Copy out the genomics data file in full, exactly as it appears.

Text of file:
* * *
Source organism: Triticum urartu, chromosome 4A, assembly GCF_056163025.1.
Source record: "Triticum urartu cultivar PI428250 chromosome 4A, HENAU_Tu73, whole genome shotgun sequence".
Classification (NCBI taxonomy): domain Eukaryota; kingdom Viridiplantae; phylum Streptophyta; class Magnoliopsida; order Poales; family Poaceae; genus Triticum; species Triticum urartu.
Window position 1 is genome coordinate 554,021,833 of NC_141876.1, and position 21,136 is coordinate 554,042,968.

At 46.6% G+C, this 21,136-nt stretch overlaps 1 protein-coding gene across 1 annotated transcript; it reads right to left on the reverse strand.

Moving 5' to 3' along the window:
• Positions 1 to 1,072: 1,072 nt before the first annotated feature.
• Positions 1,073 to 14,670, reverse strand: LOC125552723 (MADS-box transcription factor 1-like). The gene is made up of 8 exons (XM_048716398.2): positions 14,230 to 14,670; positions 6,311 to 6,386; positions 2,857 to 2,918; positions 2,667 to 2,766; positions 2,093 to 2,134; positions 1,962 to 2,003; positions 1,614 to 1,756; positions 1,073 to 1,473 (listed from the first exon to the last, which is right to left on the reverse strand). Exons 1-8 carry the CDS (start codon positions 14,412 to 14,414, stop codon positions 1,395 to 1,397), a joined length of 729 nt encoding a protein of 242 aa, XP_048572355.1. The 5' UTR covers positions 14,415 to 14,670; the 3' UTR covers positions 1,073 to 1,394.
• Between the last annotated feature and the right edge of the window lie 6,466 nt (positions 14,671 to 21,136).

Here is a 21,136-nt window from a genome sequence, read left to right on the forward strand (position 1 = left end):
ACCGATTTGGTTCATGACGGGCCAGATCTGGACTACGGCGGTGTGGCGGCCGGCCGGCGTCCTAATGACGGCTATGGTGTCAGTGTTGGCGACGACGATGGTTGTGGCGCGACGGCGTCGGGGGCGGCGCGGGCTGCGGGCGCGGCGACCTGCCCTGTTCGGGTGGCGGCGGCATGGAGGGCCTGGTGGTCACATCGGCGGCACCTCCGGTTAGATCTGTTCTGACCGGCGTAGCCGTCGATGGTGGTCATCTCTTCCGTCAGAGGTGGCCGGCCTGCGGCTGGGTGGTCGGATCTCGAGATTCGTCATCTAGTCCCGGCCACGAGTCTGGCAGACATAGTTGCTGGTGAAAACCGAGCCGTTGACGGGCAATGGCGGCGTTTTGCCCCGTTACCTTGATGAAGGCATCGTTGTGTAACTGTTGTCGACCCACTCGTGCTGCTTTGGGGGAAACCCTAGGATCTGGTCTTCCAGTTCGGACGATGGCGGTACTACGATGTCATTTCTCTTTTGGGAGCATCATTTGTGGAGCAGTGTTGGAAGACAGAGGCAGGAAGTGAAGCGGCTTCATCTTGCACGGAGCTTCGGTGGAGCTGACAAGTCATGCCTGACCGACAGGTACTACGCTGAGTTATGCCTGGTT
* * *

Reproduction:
Source organism: Triticum urartu, chromosome 4A, assembly GCF_056163025.1.
Source record: "Triticum urartu cultivar PI428250 chromosome 4A, HENAU_Tu73, whole genome shotgun sequence".
Classification (NCBI taxonomy): domain Eukaryota; kingdom Viridiplantae; phylum Streptophyta; class Magnoliopsida; order Poales; family Poaceae; genus Triticum; species Triticum urartu.
Window position 1 is genome coordinate 554,021,833 of NC_141876.1, and position 21,136 is coordinate 554,042,968.

At 46.6% G+C, this 21,136-nt stretch overlaps 1 protein-coding gene across 1 annotated transcript; it reads right to left on the reverse strand.

Moving 5' to 3' along the window:
• Positions 1 to 1,072: 1,072 nt before the first annotated feature.
• Positions 1,073 to 14,670, reverse strand: LOC125552723 (MADS-box transcription factor 1-like). The gene is made up of 8 exons (XM_048716398.2): positions 14,230 to 14,670; positions 6,311 to 6,386; positions 2,857 to 2,918; positions 2,667 to 2,766; positions 2,093 to 2,134; positions 1,962 to 2,003; positions 1,614 to 1,756; positions 1,073 to 1,473 (listed from the first exon to the last, which is right to left on the reverse strand). Exons 1-8 carry the CDS (start codon positions 14,412 to 14,414, stop codon positions 1,395 to 1,397), a joined length of 729 nt encoding a protein of 242 aa, XP_048572355.1. The 5' UTR covers positions 14,415 to 14,670; the 3' UTR covers positions 1,073 to 1,394.
• Between the last annotated feature and the right edge of the window lie 6,466 nt (positions 14,671 to 21,136).

Here is a 21,136-nt window from a genome sequence, read left to right on the forward strand (position 1 = left end):
ACCGATTTGGTTCATGACGGGCCAGATCTGGACTACGGCGGTGTGGCGGCCGGCCGGCGTCCTAATGACGGCTATGGTGTCAGTGTTGGCGACGACGATGGTTGTGGCGCGACGGCGTCGGGGGCGGCGCGGGCTGCGGGCGCGGCGACCTGCCCTGTTCGGGTGGCGGCGGCATGGAGGGCCTGGTGGTCACATCGGCGGCACCTCCGGTTAGATCTGTTCTGACCGGCGTAGCCGTCGATGGTGGTCATCTCTTCCGTCAGAGGTGGCCGGCCTGCGGCTGGGTGGTCGGATCTCGAGATTCGTCATCTAGTCCCGGCCACGAGTCTGGCAGACATAGTTGCTGGTGAAAACCGAGCCGTTGACGGGCAATGGCGGCGTTTTGCCCCGTTACCTTGATGAAGGCATCGTTGTGTAACTGTTGTCGACCCACTCGTGCTGCTTTGGGGGAAACCCTAGGATCTGGTCTTCCAGTTCGGACGATGGCGGTACTACGATGTCATTTCTCTTTTGGGAGCATCATTTGTGGAGCAGTGTTGGAAGACAGAGGCAGGAAGTGAAGCGGCTTCATCTTGCACGGAGCTTCGGTGGAGCTGACAAGTCATGCCTGACCGACAGGTACTACGCTGAGTTATGCCTGGTT